BANGKOK - Protests returned to the streets of Bangkok on Saturday (Aug 7), albeit on a smaller scale, amid growing anger at the government’s handling of the pandemic and the lack of mRNA vaccines in the national inoculation drive.
Clashes broke out as riot police repeatedly fired tear gas, rubber bullets and water cannons to prevent a thousand demonstrators from advancing.
Bearing red flags, the protesters, some of whom were armed with slingshots, went head to head with riot police at the Din Daeng junction in the hour-long confrontation. The crowd had earlier moved off from the Victory Monument.
The incident on Saturday followed multiple gatherings and so-called car mobs - protesters cruising around in cars and on motorcycles - in recent weeks staged by several groups, including Prime Minister Prayut Chan-o-cha’s former political allies, as frustrations over Thailand’s spiralling Covid-19 situation intensified. Recent government crackdowns on those accused of lese majeste have also stoked the flames.
“If I don’t come out today to protest, I will be stuck with this government,” said one 21-year-old undergraduate who only wanted to be known by her nickname Flame.
“Covid-19 has opened my eyes to see that nothing has improved with this government,” she said.
Protest leaders also reiterated three demands listed at previous rallies. The first was for Mr Prayut to resign; second, to divert budget funds meant for the monarchy and military towards Covid-19 efforts; and lastly, for the government to use mRNA vaccines in the national inoculation drive.
The two main vaccines being administered nationwide currently are Sinovac and AstraZeneca.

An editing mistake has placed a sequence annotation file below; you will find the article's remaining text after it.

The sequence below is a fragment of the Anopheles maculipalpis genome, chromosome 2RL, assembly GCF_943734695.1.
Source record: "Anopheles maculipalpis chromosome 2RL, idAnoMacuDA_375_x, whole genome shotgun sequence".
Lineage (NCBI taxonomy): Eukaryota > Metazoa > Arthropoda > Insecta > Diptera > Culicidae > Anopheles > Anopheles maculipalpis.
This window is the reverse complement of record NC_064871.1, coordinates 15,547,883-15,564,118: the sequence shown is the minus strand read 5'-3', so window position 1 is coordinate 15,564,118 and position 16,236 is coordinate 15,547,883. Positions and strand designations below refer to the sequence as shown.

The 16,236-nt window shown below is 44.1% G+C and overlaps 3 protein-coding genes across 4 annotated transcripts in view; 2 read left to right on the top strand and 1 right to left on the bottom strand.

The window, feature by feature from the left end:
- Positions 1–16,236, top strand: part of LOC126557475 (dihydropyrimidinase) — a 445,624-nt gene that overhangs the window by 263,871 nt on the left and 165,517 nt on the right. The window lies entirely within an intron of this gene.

Earlier plans for the protesters on Saturday to set off from the Democracy Monument were foiled as police presence grew. Organisers from the Free Youth group then changed the meeting point to the Victory Monument instead.
During the protest that ended at about 6pm, a police truck was set on fire and Thai Lawyers for Human Rights, an activist group, said at least 14 protesters were arrested.
Authorities said nearly 6,000 police officers had been deployed to ensure public order and security.
The government on Friday urged protesters to consider their safety and the safety of their family and community, and warned that protesters could be imprisoned or fined for defying Covid-19 orders that ban mass gatherings.
“I am scared of Covid-19, but I want to show my support,” said Ms Grace Teanchai, 30, a visual merchandiser.
“In the last year I’ve watched my friends lose their jobs because of Covid-19, we need to do something,” she said.
Another protester, 55-year-old importer Luksina Loke, said: “I came to support the younger generation. We have the same beliefs in democracy.”
“We want Prayut to get out, he cannot manage the country well,” said Ms Luksina who also took part in the 2010 anti-government protests led by the United Front for Democracy against Dictatorship (UDD), also known as “Red Shirts”. The clashes, known as one of the most violent in recent history, resulted in at least 90 dead and 2,000 wounded.
On Saturday, Thailand reported 21,838 coronavirus cases and 212 deaths, both new records. This brings the country’s total to 736,522 infections and 6,066 fatalities.
In its latest efforts to crack down on anti-government protesters, the government last month charged 12 pro-democracy activists with lese majeste for an October 2020 rally outside the German embassy in Bangkok.
A large crowd had gathered there to ask Germany to look into whether King Maha Vajiralongkorn had violated its sovereignty by exercising his power on German soil.
Reuters reported that since last year, 695 protesters had been charged with crimes including sedition and causing unrest. Among those, 103 were charged with lese majeste, said the Thai Lawyers for Human Rights.
Meanwhile, a Thai court on Friday suspended the implementation of a government order to ban the dissemination of “false messages” and distorted news, ruling that it breached individual rights and freedom.
Issued last month, the order allowed the state regulator to block internet access and take legal action against those who distribute fake news or information that causes public fear.
Media groups had filed a petition to revoke the order after accusing the government of intending to use it to crack down on criticism over its handling of the pandemic.